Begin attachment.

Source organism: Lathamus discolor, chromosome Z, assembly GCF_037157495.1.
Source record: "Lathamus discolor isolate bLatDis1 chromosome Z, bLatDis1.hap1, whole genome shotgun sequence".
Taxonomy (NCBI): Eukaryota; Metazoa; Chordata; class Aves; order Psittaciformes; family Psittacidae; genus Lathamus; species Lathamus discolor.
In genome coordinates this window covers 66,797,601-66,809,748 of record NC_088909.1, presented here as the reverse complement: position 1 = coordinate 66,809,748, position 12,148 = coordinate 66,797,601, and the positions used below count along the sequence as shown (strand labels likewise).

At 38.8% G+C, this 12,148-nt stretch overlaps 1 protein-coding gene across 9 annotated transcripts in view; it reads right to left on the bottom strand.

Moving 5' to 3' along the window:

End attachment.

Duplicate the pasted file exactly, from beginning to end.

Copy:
Source organism: Lathamus discolor, chromosome Z, assembly GCF_037157495.1.
Source record: "Lathamus discolor isolate bLatDis1 chromosome Z, bLatDis1.hap1, whole genome shotgun sequence".
Taxonomy (NCBI): Eukaryota; Metazoa; Chordata; class Aves; order Psittaciformes; family Psittacidae; genus Lathamus; species Lathamus discolor.
In genome coordinates this window covers 66,797,601-66,809,748 of record NC_088909.1, presented here as the reverse complement: position 1 = coordinate 66,809,748, position 12,148 = coordinate 66,797,601, and the positions used below count along the sequence as shown (strand labels likewise).

At 38.8% G+C, this 12,148-nt stretch overlaps 1 protein-coding gene across 9 annotated transcripts in view; it reads right to left on the bottom strand.

Moving 5' to 3' along the window: